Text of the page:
Farrar, I think the thing you are missing is how students can acquire transferable skills.  My older ds did not write a single paper in 8th or 9th grade, not for English or History.  He was a poor writer at the beginning of 8th grade (at least a year or 2 behind), but basically refused to write because there was MATH to do. I was pulling my hair out, and had many conversations with my dh about what to do, and in the end we did not feel it was worth it to destroy my relationship with ds to pull a luke warm paper out of him. He was still reading hours of high level literature, so we decided to ignore his poor writing skills for those years. So you can imagine my surprise to find that when he was assessed in 10th grade for the National NZ English Exam, he was an advanced writer for English - top 10% for 11th graders and he was in 10th grade. Um, like how do you advance 5 years in 2 when you are not writing at all?!?!?!  But yet he was. He was writing math proofs.  Piles and piles of them for AoPS. These were page long, logically organized, properly spelled and punctuated math proofs graded with feedback by mathematicians.  Writing math proofs directly translated into writing literary analysis.  

    So, for my ds he saved a ton of time by basically doing two things at once - doing his Math was also doing his English.

    • Like 3

  8. 2 hours ago, Æthelthryth the Texan said:

    I don't think that means I am contributing to the downfall of homeschooling because I'm not teaching my high schooler ever single class myself. So this whole "real" vs ??? -- I'm not quite sure how to take that vibe that is coming through in some posts.

    I will take this one on as my shorter post might have been interpreted that way. 

    I think that we as high school educators need to evaluate each of our children as individuals and ask what they need to move to the next level. Sometimes a kid needs external requirements to learn independence, sometimes a kid needs deep time-consuming discussions about literature, sometimes a kid needs detailed careful commentary about their work, and sometimes a kid needs more freedom to find their own path. Each choice we make should be made for a reason, and although occasionally that reason can be easy for parent or get-it-done course for a child, that should NOT be the overriding approach of a rigorous homeschool highschool program.

    Some examples: My older boy needed outside math courses as he got to a higher and higher level, so we outsourced with AoPS and then later to the university.  Outsourcing was wonderful for him and for me, because I just could NOT keep up with the speed of his learning. But when we found the courses were WAY too easy, he quit taking them. They taught him time management and meeting external requirements, but they also taught him that outsourcing for his best thing was a waste of time. At that point he needed to do courses on his own, and my role was to find 2 things 1) resources, and 2) people to answer his questions. I also had to do 2 more things to support this independent work 1) set a reasonable but flexible schedule, and 2) check up on his progress on a daily or alternating day basis. The Point of this example: every experience was chosen for a reason and then we adapted as he needed different things. We didn't say, oh well, the university courses are too easy, but that is the best we can do so we will make do.  That might have been ok for something he didn't care so much about, but it was NOT ok for his best thing.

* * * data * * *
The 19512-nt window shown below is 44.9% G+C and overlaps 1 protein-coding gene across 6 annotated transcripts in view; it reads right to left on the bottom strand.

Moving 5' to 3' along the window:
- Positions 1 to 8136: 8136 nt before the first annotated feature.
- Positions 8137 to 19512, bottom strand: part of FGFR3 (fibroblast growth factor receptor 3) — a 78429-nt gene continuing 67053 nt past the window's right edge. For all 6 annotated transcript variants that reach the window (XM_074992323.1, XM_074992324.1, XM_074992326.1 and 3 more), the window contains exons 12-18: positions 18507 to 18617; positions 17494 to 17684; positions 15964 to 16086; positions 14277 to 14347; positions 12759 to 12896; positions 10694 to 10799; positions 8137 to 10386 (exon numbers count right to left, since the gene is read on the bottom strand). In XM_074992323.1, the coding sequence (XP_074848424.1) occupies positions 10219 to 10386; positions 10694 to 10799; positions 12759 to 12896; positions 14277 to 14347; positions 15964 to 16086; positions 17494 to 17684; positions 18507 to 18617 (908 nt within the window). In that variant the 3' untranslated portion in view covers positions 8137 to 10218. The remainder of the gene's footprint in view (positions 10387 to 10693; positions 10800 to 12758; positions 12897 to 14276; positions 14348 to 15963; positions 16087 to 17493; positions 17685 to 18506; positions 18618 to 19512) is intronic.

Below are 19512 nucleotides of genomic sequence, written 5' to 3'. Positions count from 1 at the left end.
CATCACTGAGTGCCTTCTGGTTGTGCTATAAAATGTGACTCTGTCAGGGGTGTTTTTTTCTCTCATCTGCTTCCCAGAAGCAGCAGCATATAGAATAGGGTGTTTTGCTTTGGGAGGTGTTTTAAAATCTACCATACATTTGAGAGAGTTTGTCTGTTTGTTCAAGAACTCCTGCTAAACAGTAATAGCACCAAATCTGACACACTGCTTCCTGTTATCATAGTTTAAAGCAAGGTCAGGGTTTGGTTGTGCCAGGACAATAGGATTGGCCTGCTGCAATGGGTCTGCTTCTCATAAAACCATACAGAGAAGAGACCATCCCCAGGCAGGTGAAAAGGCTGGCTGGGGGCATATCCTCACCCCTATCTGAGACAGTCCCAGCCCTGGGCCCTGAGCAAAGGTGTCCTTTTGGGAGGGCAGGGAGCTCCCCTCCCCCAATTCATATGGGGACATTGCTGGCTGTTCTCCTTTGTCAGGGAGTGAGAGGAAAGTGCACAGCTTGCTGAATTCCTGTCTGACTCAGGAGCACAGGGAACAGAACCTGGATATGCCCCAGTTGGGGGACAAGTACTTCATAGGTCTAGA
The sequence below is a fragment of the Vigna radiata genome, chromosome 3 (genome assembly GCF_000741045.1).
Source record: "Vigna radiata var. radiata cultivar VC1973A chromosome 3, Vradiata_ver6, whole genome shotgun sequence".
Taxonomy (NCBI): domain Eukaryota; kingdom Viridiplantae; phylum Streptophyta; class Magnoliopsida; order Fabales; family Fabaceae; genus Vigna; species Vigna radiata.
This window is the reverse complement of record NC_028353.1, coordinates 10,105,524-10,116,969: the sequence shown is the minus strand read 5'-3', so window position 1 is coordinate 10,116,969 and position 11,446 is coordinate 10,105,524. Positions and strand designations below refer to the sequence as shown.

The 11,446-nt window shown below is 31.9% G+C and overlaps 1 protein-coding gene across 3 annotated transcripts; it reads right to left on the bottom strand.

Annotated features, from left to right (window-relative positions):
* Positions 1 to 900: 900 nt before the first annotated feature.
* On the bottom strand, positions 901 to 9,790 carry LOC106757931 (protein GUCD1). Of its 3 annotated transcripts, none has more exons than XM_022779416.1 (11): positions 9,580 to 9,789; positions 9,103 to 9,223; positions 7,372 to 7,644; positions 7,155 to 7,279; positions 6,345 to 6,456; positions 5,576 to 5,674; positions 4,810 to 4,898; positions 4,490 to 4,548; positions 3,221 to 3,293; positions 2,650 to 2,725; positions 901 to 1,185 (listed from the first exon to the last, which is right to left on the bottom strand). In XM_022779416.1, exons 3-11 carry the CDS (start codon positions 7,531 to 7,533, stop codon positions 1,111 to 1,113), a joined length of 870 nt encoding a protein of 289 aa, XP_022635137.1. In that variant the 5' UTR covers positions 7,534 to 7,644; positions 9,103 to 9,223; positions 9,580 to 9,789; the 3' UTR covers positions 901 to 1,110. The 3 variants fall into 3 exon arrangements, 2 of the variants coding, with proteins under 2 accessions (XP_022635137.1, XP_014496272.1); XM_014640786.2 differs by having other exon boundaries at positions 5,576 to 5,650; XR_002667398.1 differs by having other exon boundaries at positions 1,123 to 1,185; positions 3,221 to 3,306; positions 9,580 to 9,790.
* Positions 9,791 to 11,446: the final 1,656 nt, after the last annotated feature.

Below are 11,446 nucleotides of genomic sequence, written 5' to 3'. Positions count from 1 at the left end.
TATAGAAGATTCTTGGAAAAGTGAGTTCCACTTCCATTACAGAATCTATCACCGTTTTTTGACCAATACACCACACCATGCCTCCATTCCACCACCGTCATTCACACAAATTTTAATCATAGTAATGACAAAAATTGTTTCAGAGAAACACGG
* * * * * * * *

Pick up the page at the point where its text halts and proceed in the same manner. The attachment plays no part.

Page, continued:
Example 2: my younger boy has dysgraphia. There was no text-based or online that could have accomplished what I have accomplished through LONG diligent face-to-face work with him.  2 hours per day teaching, mentoring, struggling for years and years. Sure I could have said "oh, my boy has dysgraphia" and just accepted it. But through long persistent work, *together* we have dug him out of a deep hole that was impacting every aspect of his education.  Have I gotten everything right? HELL NO. I have written about all my failures on the learning challenges board.  But the point is that *I* am the educator, *I* make the choices.  But the other thing to know is that because he works so hard on his *worst* thing, I let him take an easy-pass on other subjects.  The goal is balance.  For Literature, he is doing a survey of the different types of fantasy.  Certainly not the War and Peace that my older boy was reading at this age.  But for my younger boy, he needs to do something easy after doing all the hard work on writing. But here is the thing, I am *choosing*. I am not just letting marketing ploys of 'oh we can fix it' or 'oh, homeschooling is easy', or 'just buy this program and your kid can be independent.' What does he need that is NOT taught by me? He needs courses that drive him to succeed in things that don't require writing. Violin so that he can learn to meet other's expectations and know that it is not just his mother with high expectations, and drama because he needs to learn to talk in public, to be a leader, to work in a group. I choose to outsource for this child what he needs outsourced.  He cannot write, so outsourcing courses with a written component would never work, but yet he still needs the experience of outsourcing because he tends to want to slide by.